# How to “aim ahead of” an object moving in a circle? [duplicate]

Let's say I have a GameObject A that's moving in a circular path in orbit around a central point, and I have a second GameObject B that is capable of independent movement, and can move at a higher velocity than A. B may be located at an arbitrary point, either inside or outside of A's orbit. I want to calculate the fastest route that will cause object B to intercept object A. (The problem is not exactly "I want a spaceship to arrive at a planet", but close enough for the purposes of this question.)

The obvious idea is to compute a bunch of concentric circles around B and use some sort of divide-and-conquer guesswork to narrow in on a circle that ends up touching A's orbit at exactly the point where A would be if B moved to that point at its maximum speed. But that feels a bit clunky, not to mention computationally expensive for something that I'd want to do fairly frequently, potentially multiple times per frame. Is there a better way to calculate this?

For simplicity's sake, assume that all calculations are occurring in a 2D plane.

• Just to make sure I'm understanding, B is able to travel in a straight line to intercept A? – Bilkokuya Oct 4 '19 at 15:00
• @Bilkokuya Yes, that's what I'm aiming for. (No pun intended.) – Mason Wheeler Oct 4 '19 at 15:23
• is A's speed constant? may B's speed change? is B forced to move on a straight line? – Leggy7 Oct 4 '19 at 15:56
• I'm going to be honest, I'm pretty certain there is an analytical solution - if you create equations for A's position and B's possible positions for a given time t (they are both circles, the radius of B's is determined by it's speed and the given time), and then solve them against each other for the intersection. But I've got half way with the maths and messed up - I'll have a rethink tonight, but hopefully somebody can write up the specific solution before then. – Bilkokuya Oct 4 '19 at 16:01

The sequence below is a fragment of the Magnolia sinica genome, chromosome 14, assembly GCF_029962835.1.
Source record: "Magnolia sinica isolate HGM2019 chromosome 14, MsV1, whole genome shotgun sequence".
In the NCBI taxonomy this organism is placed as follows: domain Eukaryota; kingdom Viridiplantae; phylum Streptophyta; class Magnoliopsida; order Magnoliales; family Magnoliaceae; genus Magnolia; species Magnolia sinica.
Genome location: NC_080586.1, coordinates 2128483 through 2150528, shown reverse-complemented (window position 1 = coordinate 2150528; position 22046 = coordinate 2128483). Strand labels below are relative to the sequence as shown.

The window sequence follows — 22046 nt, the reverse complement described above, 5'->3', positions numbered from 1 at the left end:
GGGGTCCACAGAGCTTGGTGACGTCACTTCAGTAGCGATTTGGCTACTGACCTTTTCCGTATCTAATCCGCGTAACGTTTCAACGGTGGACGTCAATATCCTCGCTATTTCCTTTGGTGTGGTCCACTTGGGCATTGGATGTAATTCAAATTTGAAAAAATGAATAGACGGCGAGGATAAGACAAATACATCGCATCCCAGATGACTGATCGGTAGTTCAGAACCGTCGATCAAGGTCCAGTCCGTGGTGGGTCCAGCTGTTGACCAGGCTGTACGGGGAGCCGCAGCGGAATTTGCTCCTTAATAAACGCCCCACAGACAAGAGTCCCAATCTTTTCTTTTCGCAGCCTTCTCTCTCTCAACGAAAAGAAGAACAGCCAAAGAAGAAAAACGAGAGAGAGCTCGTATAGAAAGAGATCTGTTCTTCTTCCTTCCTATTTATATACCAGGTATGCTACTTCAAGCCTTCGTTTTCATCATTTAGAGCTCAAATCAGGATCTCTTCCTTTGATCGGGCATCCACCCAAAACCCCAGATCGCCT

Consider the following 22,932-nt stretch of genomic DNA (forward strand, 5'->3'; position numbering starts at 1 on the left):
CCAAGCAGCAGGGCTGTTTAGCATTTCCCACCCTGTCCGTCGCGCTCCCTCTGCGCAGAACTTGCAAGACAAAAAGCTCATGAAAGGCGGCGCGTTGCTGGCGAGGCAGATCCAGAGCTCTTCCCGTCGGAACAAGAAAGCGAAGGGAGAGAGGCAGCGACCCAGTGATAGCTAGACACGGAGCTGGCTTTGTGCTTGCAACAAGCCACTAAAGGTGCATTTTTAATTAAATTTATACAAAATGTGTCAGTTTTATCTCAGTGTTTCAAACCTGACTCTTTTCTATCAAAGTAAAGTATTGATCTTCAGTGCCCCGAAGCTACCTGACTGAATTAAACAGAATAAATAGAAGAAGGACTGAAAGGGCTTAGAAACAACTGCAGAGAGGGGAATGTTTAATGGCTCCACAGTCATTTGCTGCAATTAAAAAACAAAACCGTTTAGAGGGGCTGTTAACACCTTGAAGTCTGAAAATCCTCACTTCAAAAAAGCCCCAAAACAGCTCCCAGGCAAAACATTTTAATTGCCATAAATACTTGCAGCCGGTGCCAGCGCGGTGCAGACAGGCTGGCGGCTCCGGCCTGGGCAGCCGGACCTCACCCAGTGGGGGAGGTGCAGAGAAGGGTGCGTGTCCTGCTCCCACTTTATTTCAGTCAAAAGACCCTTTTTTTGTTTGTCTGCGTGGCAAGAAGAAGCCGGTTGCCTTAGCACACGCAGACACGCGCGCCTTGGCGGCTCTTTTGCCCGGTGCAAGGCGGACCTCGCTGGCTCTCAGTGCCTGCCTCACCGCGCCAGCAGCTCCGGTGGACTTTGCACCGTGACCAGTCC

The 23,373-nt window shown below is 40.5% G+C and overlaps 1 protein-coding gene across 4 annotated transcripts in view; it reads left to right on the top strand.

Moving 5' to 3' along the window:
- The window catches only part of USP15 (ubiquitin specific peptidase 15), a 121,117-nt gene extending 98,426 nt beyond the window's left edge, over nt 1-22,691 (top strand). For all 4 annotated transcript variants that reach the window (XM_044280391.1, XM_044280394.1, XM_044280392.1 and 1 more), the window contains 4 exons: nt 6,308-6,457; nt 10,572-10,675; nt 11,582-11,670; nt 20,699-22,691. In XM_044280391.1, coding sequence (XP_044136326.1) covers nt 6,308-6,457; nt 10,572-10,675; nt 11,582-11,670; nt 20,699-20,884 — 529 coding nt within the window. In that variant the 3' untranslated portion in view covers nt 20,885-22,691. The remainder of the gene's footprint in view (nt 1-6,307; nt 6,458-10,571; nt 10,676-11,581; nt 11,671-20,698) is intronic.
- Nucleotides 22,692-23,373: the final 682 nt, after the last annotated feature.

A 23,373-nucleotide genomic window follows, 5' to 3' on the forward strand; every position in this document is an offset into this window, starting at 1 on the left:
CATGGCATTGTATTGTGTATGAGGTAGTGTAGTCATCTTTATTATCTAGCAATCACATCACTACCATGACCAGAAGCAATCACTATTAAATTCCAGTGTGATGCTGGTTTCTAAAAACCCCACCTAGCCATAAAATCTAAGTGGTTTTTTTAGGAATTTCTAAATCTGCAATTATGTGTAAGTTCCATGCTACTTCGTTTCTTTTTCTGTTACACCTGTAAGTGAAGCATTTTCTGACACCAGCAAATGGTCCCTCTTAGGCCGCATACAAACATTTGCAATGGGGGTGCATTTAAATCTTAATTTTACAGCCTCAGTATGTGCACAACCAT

• You may be pleased to know that we already have two previous Q&A threads addressing exactly this! "How can I intercept an object with circular motion?", and "Determining the first future intersection possible between ships and a planet". Have you tried putting the solutions described in these answers into practice? If they're not serving your needs, please edit your question to explain where you need help, and we can re-open the question for new answers. – DMGregory Oct 4 '19 at 16:43

Then, at runtime, find the distance from object A to object B, and divide that distance by B's velocity to find the time it will take B to reach A if A remained stationary. Call that time T2. To get the distance around circle, create a new Vector2 (Mathf.Cos(T2/P), Mathf.Sin(T2/P))and multiply it by R. Add the orbit's position to that vector to give you the point that A will be at when B would reach A. Call this position A'.